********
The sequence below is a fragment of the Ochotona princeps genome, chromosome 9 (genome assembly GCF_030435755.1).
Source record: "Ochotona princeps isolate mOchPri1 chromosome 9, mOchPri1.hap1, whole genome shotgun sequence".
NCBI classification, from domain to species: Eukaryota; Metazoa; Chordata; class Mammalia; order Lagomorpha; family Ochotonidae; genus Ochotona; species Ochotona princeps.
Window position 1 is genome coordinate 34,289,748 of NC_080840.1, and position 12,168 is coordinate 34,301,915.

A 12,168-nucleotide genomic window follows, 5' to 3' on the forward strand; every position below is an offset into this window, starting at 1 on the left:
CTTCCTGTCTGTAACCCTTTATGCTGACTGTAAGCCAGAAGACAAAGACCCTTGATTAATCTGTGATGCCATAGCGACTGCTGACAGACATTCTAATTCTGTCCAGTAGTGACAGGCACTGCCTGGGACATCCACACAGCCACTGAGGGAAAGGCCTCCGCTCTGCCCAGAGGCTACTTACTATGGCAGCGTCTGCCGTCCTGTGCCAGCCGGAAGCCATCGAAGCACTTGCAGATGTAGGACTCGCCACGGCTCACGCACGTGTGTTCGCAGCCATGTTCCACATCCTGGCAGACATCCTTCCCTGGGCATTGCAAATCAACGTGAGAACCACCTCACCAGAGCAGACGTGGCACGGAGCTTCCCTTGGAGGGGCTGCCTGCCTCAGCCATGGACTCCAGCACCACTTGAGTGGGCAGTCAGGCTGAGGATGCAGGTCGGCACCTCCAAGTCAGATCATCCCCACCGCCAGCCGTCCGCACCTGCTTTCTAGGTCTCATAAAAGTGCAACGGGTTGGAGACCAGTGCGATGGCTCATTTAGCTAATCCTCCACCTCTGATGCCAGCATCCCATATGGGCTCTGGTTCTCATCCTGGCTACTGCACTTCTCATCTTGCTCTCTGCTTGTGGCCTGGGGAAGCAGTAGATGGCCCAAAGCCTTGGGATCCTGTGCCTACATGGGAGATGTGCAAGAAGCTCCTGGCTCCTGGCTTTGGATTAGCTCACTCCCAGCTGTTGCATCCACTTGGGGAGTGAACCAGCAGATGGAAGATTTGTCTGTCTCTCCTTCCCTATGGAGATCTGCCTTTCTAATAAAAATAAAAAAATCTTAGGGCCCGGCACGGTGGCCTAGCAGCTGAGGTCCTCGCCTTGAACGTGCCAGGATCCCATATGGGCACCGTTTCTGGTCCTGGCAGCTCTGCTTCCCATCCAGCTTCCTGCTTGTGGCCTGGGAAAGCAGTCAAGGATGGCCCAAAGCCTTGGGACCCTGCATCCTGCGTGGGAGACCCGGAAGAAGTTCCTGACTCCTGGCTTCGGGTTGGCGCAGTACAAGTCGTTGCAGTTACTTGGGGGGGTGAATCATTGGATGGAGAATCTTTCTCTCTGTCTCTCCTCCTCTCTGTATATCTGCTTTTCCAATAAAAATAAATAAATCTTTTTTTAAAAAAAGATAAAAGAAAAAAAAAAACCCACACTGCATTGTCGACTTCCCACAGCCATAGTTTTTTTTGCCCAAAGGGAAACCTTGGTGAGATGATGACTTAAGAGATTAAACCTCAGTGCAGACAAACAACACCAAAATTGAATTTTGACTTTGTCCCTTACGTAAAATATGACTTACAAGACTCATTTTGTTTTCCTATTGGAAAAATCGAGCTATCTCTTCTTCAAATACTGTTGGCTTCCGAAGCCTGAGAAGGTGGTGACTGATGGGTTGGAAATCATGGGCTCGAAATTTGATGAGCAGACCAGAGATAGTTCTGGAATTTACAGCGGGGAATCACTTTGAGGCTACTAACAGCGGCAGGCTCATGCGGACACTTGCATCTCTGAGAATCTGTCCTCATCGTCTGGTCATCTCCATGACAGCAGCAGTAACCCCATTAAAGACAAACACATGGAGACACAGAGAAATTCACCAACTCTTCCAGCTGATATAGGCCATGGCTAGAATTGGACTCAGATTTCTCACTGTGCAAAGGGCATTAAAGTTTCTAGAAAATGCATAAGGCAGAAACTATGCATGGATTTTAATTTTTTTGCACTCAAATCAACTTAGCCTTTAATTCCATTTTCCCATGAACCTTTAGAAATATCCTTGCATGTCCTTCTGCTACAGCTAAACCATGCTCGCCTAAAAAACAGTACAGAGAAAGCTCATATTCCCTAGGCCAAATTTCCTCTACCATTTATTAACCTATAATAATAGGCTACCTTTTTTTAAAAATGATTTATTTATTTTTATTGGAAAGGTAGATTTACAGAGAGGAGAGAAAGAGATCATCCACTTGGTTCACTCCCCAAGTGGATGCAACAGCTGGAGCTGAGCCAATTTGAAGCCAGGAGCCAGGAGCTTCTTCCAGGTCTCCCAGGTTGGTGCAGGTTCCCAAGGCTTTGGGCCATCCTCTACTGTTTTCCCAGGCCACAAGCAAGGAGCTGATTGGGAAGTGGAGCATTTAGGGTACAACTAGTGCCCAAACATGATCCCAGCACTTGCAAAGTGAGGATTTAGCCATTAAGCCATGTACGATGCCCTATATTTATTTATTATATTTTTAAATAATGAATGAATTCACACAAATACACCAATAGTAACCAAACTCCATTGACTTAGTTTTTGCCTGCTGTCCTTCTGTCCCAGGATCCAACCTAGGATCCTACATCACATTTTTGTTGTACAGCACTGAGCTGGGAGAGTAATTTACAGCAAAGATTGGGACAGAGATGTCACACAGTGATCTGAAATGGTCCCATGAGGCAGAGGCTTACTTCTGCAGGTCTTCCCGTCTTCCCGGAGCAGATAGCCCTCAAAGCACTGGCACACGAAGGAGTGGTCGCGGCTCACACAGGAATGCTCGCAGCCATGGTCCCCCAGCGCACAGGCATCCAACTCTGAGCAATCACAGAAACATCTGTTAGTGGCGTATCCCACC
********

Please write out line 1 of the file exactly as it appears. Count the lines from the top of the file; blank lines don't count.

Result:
The sequence below is a fragment of the Ochotona princeps genome, chromosome 9 (genome assembly GCF_030435755.1).